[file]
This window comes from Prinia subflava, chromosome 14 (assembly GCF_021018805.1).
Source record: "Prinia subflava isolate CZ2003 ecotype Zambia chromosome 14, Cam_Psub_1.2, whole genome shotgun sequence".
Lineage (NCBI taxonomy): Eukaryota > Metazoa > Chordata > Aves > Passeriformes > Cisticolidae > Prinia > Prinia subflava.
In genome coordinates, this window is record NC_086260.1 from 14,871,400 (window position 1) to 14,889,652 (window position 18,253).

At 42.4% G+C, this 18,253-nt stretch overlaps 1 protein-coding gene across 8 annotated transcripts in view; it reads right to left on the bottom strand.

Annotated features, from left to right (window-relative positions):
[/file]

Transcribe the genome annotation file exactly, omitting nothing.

This window comes from Prinia subflava, chromosome 14 (assembly GCF_021018805.1).
Source record: "Prinia subflava isolate CZ2003 ecotype Zambia chromosome 14, Cam_Psub_1.2, whole genome shotgun sequence".
Lineage (NCBI taxonomy): Eukaryota > Metazoa > Chordata > Aves > Passeriformes > Cisticolidae > Prinia > Prinia subflava.
In genome coordinates, this window is record NC_086260.1 from 14,871,400 (window position 1) to 14,889,652 (window position 18,253).

At 42.4% G+C, this 18,253-nt stretch overlaps 1 protein-coding gene across 8 annotated transcripts in view; it reads right to left on the bottom strand.

Annotated features, from left to right (window-relative positions):